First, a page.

[ad type=”msquare”]With more and more people these days looking to make better, healthier choices when it comes to what they eat, it is truly tough when it comes to navigating all of the food options. There are so many foods in the stores these days that are either being marketed as healthy or good for you.
Unfortunately, not all is as it may seem when it comes to healthy foods and making the right choices. Just because the label says “low” or “reduced” fat, or even multi-grain does not mean that it is healthier than any other type of food.
10 Foods That Are Not as Healthy as They Seem
Processed Veggie Patties – Many people are looking to reduce the amount of red meat that they consume in their diet and one way that this is being done is to replace beef burger patties with veggie burger patties. While this is good idea, many of the brands on the market load their patties up with fillers and other texture enhancers. A good rule of thumb to follow is when you look at the list of ingredients look for actual veggies to be list at the top of the list.
Processed Turkey Slices – While turkey is naturally lower in fat than most any other deli meats, you need to be very careful about the hidden danger of the sodium. Most processed meats are very high in sodium and that can be very harmful to the heart. If at all possible, look for packages that say “low sodium” or contains less than 350 mg of sodium per 2 ounce serving.
Energy Bars – Today’s energy bars you will find in the stores contain more sugar than some candy bars. You need to be very careful and read the label next time you pick up an energy bar, be sure that you select one that has less than 200 calories per serving and less than 20 grams of sugar. Another good rule of thumb is to select those bars with the fewest number of ingredients listed.
Bran Muffins – Don’t let the bran fool you and think that the muffin on the plate is healthy. The truth is, all of the other things that go into making a bran muffin (sugar and bleached flour) outweighs the benefit of the bran. At the end of the day, you would actually consume less calories eating a glazed donut instead of the average sized bran muffin.
Multi-grain Breads – Not all breads are created equal and just because the packaging says multi-grain does not automatically mean it is healthy. The key is to look for whole grain, most processed flour lacks much of the fiber found in whole flour. This lower amount of fiber can lead to high spikes in blood sugar and other conditions that aren’t good. Always look for “whole grain” in the ingredient list.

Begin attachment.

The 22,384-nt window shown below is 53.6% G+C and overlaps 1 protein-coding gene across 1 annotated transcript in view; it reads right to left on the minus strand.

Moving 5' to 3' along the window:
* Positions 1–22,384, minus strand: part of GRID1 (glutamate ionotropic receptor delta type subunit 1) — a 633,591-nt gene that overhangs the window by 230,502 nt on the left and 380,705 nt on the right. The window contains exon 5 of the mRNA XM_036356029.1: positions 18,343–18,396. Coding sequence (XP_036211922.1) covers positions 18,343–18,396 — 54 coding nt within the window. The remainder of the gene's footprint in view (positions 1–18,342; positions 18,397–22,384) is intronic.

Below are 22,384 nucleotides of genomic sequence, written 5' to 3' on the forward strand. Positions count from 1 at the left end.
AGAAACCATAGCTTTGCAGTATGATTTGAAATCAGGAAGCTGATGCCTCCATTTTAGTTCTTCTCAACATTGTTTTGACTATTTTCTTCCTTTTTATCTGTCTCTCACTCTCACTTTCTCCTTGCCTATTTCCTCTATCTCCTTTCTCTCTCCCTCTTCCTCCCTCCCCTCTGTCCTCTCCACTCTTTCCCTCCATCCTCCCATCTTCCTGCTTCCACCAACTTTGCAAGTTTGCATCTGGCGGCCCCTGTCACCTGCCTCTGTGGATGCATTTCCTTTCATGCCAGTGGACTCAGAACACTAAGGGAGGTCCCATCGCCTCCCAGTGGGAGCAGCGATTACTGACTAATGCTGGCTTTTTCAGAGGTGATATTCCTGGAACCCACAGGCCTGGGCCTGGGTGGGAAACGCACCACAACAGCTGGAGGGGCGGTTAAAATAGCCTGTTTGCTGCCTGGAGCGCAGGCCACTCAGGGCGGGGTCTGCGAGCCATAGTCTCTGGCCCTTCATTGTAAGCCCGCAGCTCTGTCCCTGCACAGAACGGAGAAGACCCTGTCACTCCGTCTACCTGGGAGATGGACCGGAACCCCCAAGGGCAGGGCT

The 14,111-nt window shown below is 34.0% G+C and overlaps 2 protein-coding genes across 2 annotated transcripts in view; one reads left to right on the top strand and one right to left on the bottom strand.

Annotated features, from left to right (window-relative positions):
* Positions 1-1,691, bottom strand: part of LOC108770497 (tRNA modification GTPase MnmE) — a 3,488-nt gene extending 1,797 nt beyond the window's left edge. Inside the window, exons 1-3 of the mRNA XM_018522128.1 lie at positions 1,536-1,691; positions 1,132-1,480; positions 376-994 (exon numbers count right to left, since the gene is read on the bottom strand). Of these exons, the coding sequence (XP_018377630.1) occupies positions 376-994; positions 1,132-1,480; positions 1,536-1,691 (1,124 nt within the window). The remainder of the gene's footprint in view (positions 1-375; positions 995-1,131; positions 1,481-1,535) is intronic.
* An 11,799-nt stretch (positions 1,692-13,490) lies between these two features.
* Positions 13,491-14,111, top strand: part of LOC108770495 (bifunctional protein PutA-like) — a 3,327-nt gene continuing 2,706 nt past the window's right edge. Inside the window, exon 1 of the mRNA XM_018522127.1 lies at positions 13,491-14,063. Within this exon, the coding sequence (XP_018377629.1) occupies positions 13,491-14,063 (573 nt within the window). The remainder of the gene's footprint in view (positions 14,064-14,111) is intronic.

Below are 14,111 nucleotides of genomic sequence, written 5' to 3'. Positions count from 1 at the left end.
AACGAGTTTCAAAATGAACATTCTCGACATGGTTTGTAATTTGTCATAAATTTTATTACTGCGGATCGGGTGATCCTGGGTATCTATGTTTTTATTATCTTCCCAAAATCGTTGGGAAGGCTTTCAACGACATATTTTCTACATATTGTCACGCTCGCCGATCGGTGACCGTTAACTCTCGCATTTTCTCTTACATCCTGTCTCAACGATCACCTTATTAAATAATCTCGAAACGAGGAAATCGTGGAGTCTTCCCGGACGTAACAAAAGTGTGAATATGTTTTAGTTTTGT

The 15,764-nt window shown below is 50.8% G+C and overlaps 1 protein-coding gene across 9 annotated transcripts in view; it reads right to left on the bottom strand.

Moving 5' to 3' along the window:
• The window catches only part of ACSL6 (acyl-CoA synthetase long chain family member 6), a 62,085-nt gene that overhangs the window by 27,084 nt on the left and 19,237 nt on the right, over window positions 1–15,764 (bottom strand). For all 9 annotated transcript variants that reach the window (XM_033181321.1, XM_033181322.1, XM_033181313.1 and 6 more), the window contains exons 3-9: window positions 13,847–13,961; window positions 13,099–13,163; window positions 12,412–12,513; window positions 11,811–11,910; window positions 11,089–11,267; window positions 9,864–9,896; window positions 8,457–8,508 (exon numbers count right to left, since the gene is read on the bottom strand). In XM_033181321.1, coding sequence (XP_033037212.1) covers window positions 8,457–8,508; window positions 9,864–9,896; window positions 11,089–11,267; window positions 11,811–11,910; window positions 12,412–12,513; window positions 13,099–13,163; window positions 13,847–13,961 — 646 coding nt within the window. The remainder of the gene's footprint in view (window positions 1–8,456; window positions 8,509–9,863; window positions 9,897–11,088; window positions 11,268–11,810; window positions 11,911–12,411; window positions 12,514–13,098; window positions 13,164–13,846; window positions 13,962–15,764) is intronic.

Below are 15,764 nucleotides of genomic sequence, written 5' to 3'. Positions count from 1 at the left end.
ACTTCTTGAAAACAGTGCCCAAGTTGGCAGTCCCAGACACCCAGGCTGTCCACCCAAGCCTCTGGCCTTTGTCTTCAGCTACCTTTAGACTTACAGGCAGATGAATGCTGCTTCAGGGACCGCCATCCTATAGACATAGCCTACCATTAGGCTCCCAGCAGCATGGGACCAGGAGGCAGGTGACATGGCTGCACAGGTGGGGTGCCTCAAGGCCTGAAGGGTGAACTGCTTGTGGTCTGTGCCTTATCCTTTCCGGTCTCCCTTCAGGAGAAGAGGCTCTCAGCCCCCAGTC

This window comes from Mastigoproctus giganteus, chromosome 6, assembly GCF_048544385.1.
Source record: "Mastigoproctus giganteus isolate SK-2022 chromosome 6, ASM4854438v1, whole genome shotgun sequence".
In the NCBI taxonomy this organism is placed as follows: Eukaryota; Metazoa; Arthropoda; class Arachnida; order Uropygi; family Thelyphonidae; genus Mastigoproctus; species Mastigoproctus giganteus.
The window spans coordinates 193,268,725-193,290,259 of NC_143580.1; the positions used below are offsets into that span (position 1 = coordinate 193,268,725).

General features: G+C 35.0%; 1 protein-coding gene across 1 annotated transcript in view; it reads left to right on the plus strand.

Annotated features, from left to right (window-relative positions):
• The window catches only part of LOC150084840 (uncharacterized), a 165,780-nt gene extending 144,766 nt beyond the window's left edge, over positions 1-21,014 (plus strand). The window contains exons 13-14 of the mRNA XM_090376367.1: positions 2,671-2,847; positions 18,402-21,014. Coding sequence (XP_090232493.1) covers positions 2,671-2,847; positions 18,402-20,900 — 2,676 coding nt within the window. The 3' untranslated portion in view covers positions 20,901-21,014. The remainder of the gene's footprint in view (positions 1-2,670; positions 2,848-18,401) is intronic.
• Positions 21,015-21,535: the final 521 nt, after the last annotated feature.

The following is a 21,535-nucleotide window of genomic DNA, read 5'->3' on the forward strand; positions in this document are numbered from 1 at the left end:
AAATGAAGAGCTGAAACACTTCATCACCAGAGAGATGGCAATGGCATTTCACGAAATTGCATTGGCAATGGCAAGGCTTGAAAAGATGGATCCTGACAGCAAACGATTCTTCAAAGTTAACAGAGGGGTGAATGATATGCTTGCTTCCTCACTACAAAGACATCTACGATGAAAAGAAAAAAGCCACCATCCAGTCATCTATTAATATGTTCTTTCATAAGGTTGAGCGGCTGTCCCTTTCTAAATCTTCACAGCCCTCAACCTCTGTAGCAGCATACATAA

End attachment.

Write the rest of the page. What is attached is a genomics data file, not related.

Instant Flavored Oatmeal Cereals – While oatmeal in itself is a great whole grain food and very healthy, but the majority of the packets of flavored instant oatmeal contains too much sugar and sodium. You can add fresh fruits and a touch of honey to plain oatmeal is necessary.
Low or Reduced-fat Peanut Butter – While it is commonly thought that too much fat is a bad thing, however, this is not necessarily true when it comes to fat from nuts. The fats contained in peanuts are actually very beneficial and reducing that fat can actually be less healthy, so, just eat peanut butter in moderation.
Rice Cake or Crackers – These light snacks are often considered perfect choice for low calorie snacking. However, they lack fiber and are packed with dense carbs which can increase inflammation in the gut. Stick with carbs from potatoes which are far less carb dense.
Trail Mix – At first look trail mix is packed with all kinds of healthy choices, unfortunately, most commercially made trail mix is filled with sugars and sodium to improve taste. Stick with single ingredient snacks will help to avoid the unhealthy extras.
Banana Chips – Don’t let the banana in this snack fool you, as soon as you realize that these snacks are deep fried, the calories added to each piece will counteract any nutritional benefit. It is much more beneficial to slice up a medium sized banana when you want a snack.
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